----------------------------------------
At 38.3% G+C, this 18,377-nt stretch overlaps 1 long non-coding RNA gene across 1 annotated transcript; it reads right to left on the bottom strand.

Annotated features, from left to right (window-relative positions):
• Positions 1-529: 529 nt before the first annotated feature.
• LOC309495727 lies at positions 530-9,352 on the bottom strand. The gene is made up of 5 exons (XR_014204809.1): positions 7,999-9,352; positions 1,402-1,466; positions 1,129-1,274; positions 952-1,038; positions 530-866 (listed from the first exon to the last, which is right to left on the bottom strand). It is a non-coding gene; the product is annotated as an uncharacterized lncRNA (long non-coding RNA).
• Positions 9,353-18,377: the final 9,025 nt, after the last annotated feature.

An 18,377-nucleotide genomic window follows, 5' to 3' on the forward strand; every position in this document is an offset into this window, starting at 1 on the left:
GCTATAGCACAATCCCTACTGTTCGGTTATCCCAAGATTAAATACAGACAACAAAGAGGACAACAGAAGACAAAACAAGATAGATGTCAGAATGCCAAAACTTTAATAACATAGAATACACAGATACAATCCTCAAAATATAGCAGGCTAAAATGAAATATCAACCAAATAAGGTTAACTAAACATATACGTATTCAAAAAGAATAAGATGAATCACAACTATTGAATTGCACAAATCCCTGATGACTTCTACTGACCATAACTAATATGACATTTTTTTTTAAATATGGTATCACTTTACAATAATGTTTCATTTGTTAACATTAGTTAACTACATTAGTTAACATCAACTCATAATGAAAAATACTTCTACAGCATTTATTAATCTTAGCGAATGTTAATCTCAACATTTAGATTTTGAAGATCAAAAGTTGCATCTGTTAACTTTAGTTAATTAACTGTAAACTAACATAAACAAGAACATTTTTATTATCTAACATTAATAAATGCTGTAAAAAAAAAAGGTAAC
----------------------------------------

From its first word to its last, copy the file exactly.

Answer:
At 38.3% G+C, this 18,377-nt stretch overlaps 1 long non-coding RNA gene across 1 annotated transcript; it reads right to left on the bottom strand.

Annotated features, from left to right (window-relative positions):
• Positions 1-529: 529 nt before the first annotated feature.
• LOC309495727 lies at positions 530-9,352 on the bottom strand. The gene is made up of 5 exons (XR_014204809.1): positions 7,999-9,352; positions 1,402-1,466; positions 1,129-1,274; positions 952-1,038; positions 530-866 (listed from the first exon to the last, which is right to left on the bottom strand). It is a non-coding gene; the product is annotated as an uncharacterized lncRNA (long non-coding RNA).
• Positions 9,353-18,377: the final 9,025 nt, after the last annotated feature.

An 18,377-nucleotide genomic window follows, 5' to 3' on the forward strand; every position in this document is an offset into this window, starting at 1 on the left:
GCTATAGCACAATCCCTACTGTTCGGTTATCCCAAGATTAAATACAGACAACAAAGAGGACAACAGAAGACAAAACAAGATAGATGTCAGAATGCCAAAACTTTAATAACATAGAATACACAGATACAATCCTCAAAATATAGCAGGCTAAAATGAAATATCAACCAAATAAGGTTAACTAAACATATACGTATTCAAAAAGAATAAGATGAATCACAACTATTGAATTGCACAAATCCCTGATGACTTCTACTGACCATAACTAATATGACATTTTTTTTTAAATATGGTATCACTTTACAATAATGTTTCATTTGTTAACATTAGTTAACTACATTAGTTAACATCAACTCATAATGAAAAATACTTCTACAGCATTTATTAATCTTAGCGAATGTTAATCTCAACATTTAGATTTTGAAGATCAAAAGTTGCATCTGTTAACTTTAGTTAATTAACTGTAAACTAACATAAACAAGAACATTTTTATTATCTAACATTAATAAATGCTGTAAAAAAAAAAGGTAAC